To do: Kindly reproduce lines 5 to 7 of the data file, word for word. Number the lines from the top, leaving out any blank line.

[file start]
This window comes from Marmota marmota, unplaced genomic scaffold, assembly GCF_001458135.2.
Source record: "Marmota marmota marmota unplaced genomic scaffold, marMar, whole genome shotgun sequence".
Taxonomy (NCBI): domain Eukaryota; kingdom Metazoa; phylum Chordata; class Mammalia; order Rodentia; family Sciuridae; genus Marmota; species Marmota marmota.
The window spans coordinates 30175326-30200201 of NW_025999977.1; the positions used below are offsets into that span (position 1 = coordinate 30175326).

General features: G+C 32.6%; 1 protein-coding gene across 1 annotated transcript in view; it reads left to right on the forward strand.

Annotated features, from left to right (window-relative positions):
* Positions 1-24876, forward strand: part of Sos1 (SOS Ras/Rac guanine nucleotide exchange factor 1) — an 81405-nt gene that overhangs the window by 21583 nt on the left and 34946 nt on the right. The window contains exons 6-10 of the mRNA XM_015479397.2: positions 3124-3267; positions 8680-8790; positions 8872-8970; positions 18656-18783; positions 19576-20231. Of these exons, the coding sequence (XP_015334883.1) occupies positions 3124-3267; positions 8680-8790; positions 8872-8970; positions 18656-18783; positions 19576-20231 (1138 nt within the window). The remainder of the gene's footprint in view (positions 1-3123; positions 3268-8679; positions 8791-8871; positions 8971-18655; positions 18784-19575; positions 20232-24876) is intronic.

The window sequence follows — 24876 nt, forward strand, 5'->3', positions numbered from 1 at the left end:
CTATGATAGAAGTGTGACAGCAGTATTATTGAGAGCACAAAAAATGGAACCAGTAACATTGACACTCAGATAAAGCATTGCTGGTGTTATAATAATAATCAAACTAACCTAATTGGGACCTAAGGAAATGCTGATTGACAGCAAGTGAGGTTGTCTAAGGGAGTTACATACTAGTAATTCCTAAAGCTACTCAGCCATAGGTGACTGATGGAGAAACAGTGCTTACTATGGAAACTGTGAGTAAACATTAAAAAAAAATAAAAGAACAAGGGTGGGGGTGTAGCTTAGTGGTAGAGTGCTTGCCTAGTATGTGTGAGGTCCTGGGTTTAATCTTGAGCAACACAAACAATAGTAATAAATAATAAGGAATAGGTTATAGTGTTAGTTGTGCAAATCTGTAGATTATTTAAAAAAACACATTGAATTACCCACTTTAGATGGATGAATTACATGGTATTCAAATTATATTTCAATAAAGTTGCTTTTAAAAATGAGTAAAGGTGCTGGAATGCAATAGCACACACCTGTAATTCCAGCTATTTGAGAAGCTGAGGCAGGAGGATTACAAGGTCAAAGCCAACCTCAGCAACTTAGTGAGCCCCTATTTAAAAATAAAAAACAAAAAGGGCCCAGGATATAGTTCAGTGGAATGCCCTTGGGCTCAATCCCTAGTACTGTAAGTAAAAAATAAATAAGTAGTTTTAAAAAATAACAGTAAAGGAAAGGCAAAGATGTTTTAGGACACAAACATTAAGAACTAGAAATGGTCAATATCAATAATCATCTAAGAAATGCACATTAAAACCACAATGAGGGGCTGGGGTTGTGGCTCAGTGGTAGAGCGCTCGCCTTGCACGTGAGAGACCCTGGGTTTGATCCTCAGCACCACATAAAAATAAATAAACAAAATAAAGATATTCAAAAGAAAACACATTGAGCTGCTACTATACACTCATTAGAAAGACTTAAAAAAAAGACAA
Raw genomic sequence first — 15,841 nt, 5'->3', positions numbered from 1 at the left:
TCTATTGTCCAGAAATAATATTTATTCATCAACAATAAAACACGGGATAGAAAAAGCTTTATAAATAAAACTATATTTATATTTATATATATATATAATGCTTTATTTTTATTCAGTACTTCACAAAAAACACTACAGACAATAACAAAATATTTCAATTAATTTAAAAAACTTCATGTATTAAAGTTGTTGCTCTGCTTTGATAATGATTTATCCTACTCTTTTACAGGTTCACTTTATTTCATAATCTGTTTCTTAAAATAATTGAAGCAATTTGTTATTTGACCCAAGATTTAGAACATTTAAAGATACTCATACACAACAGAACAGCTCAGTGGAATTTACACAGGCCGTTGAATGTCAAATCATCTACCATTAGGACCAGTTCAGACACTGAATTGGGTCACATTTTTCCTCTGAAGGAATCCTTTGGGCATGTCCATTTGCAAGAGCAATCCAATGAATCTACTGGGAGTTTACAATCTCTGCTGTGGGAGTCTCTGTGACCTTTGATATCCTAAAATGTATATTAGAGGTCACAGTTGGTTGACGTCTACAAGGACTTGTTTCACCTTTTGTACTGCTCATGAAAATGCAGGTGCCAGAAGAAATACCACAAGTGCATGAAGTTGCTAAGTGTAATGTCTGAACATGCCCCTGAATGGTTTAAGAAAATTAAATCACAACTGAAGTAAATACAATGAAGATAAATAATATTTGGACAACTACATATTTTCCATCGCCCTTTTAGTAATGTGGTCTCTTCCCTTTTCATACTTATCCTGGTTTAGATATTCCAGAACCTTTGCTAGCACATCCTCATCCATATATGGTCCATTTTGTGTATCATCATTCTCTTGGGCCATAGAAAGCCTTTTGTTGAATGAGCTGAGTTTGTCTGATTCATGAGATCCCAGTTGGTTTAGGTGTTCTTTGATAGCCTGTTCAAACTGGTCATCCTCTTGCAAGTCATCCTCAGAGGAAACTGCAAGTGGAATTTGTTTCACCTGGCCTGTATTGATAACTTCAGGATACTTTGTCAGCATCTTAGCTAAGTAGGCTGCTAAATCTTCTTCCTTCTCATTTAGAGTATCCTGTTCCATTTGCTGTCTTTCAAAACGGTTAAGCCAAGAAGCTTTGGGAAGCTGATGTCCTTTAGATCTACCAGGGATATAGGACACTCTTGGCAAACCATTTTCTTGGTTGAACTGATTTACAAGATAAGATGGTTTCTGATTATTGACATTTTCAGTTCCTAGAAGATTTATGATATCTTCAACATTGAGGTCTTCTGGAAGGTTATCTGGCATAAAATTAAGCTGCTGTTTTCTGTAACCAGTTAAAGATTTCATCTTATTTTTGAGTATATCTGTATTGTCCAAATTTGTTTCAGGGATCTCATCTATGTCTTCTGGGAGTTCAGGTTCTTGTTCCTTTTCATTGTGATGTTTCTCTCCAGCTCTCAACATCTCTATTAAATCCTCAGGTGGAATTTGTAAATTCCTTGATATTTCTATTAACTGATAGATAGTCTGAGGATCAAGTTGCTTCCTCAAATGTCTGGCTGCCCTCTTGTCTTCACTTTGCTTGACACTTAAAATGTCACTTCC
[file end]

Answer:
General features: G+C 32.6%; 1 protein-coding gene across 1 annotated transcript in view; it reads left to right on the forward strand.

Annotated features, from left to right (window-relative positions):
* Positions 1-24876, forward strand: part of Sos1 (SOS Ras/Rac guanine nucleotide exchange factor 1) — an 81405-nt gene that overhangs the window by 21583 nt on the left and 34946 nt on the right. The window contains exons 6-10 of the mRNA XM_015479397.2: positions 3124-3267; positions 8680-8790; positions 8872-8970; positions 18656-18783; positions 19576-20231. Of these exons, the coding sequence (XP_015334883.1) occupies positions 3124-3267; positions 8680-8790; positions 8872-8970; positions 18656-18783; positions 19576-20231 (1138 nt within the window). The remainder of the gene's footprint in view (positions 1-3123; positions 3268-8679; positions 8791-8871; positions 8971-18655; positions 18784-19575; positions 20232-24876) is intronic.